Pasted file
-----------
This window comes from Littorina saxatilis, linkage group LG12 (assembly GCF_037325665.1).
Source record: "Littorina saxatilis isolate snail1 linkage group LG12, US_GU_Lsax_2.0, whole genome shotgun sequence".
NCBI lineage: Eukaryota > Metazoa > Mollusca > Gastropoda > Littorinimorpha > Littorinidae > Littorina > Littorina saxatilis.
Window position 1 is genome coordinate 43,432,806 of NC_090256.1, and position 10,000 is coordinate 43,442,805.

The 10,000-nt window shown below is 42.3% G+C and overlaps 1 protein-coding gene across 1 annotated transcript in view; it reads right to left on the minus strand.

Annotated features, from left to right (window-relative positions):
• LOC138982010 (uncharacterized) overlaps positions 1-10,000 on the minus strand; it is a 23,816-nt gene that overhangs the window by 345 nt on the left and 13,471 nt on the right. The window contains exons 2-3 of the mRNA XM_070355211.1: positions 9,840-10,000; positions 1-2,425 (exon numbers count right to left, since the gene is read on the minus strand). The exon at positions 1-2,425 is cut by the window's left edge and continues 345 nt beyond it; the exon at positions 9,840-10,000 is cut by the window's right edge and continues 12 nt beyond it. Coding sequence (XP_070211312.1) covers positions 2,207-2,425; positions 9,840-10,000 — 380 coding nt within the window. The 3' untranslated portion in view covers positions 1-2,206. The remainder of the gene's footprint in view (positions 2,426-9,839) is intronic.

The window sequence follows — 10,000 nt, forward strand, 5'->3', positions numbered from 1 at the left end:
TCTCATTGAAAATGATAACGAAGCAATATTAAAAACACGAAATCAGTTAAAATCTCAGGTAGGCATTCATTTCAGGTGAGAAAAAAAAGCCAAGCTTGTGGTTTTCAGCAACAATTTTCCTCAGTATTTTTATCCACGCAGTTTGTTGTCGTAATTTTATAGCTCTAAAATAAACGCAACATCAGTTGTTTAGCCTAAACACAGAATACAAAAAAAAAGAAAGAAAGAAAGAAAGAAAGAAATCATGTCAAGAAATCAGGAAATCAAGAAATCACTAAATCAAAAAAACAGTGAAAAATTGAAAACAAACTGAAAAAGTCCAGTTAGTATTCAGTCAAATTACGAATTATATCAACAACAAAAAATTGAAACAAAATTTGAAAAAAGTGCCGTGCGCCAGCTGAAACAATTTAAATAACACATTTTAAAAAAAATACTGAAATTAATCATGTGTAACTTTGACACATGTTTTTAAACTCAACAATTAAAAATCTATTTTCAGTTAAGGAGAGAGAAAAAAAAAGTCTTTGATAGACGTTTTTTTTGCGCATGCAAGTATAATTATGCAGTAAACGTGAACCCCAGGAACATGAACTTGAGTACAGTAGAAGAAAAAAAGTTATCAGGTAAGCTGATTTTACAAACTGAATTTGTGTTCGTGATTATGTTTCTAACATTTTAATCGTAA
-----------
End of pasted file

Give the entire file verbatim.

This window comes from Littorina saxatilis, linkage group LG12 (assembly GCF_037325665.1).
Source record: "Littorina saxatilis isolate snail1 linkage group LG12, US_GU_Lsax_2.0, whole genome shotgun sequence".
NCBI lineage: Eukaryota > Metazoa > Mollusca > Gastropoda > Littorinimorpha > Littorinidae > Littorina > Littorina saxatilis.
Window position 1 is genome coordinate 43,432,806 of NC_090256.1, and position 10,000 is coordinate 43,442,805.

The 10,000-nt window shown below is 42.3% G+C and overlaps 1 protein-coding gene across 1 annotated transcript in view; it reads right to left on the minus strand.

Annotated features, from left to right (window-relative positions):
• LOC138982010 (uncharacterized) overlaps positions 1-10,000 on the minus strand; it is a 23,816-nt gene that overhangs the window by 345 nt on the left and 13,471 nt on the right. The window contains exons 2-3 of the mRNA XM_070355211.1: positions 9,840-10,000; positions 1-2,425 (exon numbers count right to left, since the gene is read on the minus strand). The exon at positions 1-2,425 is cut by the window's left edge and continues 345 nt beyond it; the exon at positions 9,840-10,000 is cut by the window's right edge and continues 12 nt beyond it. Coding sequence (XP_070211312.1) covers positions 2,207-2,425; positions 9,840-10,000 — 380 coding nt within the window. The 3' untranslated portion in view covers positions 1-2,206. The remainder of the gene's footprint in view (positions 2,426-9,839) is intronic.

The window sequence follows — 10,000 nt, forward strand, 5'->3', positions numbered from 1 at the left end:
TCTCATTGAAAATGATAACGAAGCAATATTAAAAACACGAAATCAGTTAAAATCTCAGGTAGGCATTCATTTCAGGTGAGAAAAAAAAGCCAAGCTTGTGGTTTTCAGCAACAATTTTCCTCAGTATTTTTATCCACGCAGTTTGTTGTCGTAATTTTATAGCTCTAAAATAAACGCAACATCAGTTGTTTAGCCTAAACACAGAATACAAAAAAAAAGAAAGAAAGAAAGAAAGAAAGAAATCATGTCAAGAAATCAGGAAATCAAGAAATCACTAAATCAAAAAAACAGTGAAAAATTGAAAACAAACTGAAAAAGTCCAGTTAGTATTCAGTCAAATTACGAATTATATCAACAACAAAAAATTGAAACAAAATTTGAAAAAAGTGCCGTGCGCCAGCTGAAACAATTTAAATAACACATTTTAAAAAAAATACTGAAATTAATCATGTGTAACTTTGACACATGTTTTTAAACTCAACAATTAAAAATCTATTTTCAGTTAAGGAGAGAGAAAAAAAAAGTCTTTGATAGACGTTTTTTTTGCGCATGCAAGTATAATTATGCAGTAAACGTGAACCCCAGGAACATGAACTTGAGTACAGTAGAAGAAAAAAAGTTATCAGGTAAGCTGATTTTACAAACTGAATTTGTGTTCGTGATTATGTTTCTAACATTTTAATCGTAA